ROCKHAMPTON, Australia — Five years after its arrival in the Indo-Asia-Pacific, the Bell-Boeing MV-22B Osprey tiltrotor is proving to be an integral part of operations for forward-deployed U.S. Marines in the region.

Defense News went on board the U.S. Navy helicopter assault ship Bonhomme Richard during the recently concluded exercise Talisman Saber in Australia, where the Osprey played a major role in supporting the 31st Marine Expeditionary Unit and other elements taking part in the exercise.

The Bonhomme Richard carried 12 Ospreys from the “Dragons” of Marine Medium Tiltrotor Squadron (VMM) 265 at the exercise, while the Marines of the 31st MEU were spread among the three ships of the Bonhomme Richard Amphibious Ready Group, made up of the amphibious dock landing ship Ashland and amphibious transport dock ship Green Bay.

According to VMM-265 pilot Capt. Charles Randolph, the Osprey’s main role at Talisman Saber was troop transport for ground assaults, operating either from the ships or as part of shore-based detachments. This included combined air assaults with U.S. Army and Australian helicopter assets also at the exercise, with the Osprey’s speed used to good effect to move troops around when conducting rapid flanking maneuvers on the ground.

Randolph praised the Australian forces with whom the Marines exercised, telling Defense News that “everything that we‘ve been doing with the Australians — extremely professional, they’re highly knowledgeable and very good at what they do.” The pilot also reveled in the vastness of the training areas available where the Ospreys “have lots of room to maneuver, and it lets us use the aircraft to maximize its capabilities” compared to the smaller and more restrictive training areas in Japan.

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Another Pacific-based Marine Osprey squadron, VMM-268, currently has four aircraft assigned to the Marine Rotational Force — Darwin as part of the annual six-month, dry-season Marine rotation to northern Australia. The Ospreys left their base at Marine Corps Base Hawaii on April 19, 2017, and flew approximately 6,000 miles in about 21 hours, making scheduled stops at Wake Island and Guam.

That mission marked the first time ever the Osprey made a trans-Pacific flight, and it was achieved with support from Marine KC-130J Hercules tankers. According to Marine Corps Forces Pacific, self-deploying the Ospreys saved the Marine Corps the four to six weeks it would have taken to transport them using contracted shipping.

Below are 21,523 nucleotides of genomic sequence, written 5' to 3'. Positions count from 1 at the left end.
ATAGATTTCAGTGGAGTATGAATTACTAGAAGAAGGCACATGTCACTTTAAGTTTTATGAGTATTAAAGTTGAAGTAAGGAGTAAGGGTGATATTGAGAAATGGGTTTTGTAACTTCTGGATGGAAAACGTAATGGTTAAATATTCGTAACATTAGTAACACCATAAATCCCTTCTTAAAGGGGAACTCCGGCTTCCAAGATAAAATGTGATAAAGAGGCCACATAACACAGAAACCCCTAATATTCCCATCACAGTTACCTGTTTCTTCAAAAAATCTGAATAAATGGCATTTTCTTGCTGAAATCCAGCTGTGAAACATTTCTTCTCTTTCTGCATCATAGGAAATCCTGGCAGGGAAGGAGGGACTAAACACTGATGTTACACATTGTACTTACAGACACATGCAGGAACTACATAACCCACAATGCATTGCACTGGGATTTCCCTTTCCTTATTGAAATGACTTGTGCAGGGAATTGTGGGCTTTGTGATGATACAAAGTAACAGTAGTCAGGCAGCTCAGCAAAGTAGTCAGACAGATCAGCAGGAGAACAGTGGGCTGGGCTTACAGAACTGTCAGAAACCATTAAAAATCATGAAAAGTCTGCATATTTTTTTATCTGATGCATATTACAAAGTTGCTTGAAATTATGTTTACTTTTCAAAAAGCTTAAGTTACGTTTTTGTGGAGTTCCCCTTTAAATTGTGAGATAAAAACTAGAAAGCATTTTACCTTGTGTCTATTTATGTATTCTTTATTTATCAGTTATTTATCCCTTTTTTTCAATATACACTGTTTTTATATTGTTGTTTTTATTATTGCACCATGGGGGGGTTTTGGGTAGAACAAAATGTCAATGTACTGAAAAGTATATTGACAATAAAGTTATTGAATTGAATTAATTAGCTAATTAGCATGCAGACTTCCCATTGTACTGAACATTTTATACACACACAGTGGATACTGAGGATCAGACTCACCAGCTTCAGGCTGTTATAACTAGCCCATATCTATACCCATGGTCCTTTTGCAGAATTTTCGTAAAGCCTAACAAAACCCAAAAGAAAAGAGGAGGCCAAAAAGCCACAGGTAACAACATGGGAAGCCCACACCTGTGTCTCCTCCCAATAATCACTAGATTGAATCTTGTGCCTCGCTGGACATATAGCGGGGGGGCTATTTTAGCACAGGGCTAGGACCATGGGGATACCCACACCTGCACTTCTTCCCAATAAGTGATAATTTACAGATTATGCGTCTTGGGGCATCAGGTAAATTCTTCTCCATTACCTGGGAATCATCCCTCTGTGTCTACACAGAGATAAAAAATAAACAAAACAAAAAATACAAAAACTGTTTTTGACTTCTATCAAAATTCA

VMM-265 is one of two Marine Osprey squadrons forward-deployed in Okinawa, Japan, along with the 31st MEU, while the ships of the Bonhomme Richard Amphibious Ready Group are also stationed in Japan at Sasebo. The squadron was the first in Okinawa to swap out its CH-46 Sea Knight helicopters for the Osprey in 2014, the squadron and has taken part in a number of real-world operations since that time.

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Col. Tye Wallace, commanding officer of the 31st MEU, told Defense News that “the Osprey gives us the ability to respond quickly over vast distances”, allowing the MEU to carry out its role as the U.S. military’s 24/7 crisis response force in the region.

Wallace also noted that the increased speed and the extended range of the Osprey over helicopters has changed the game a lot, adding that “what that allows us to do throughout this region is to allow us to get to places faster, to have a bigger influence if we have to do operations or missions all organically where we don’t have to rely on ships for help.”

He cited the aftermath of the earthquake which hit the Kumamoto region of southern Japan in April 2016, where the Marines rapidly turned around Ospreys training in the Philippines and flew more than 900 miles to Okinawa, refueled and flew a further 400 miles to the affected region to assist in relief efforts without needing ship or tanker support as a demonstration of its capabilities.

Mike Yeo is the Asia correspondent for Defense News.

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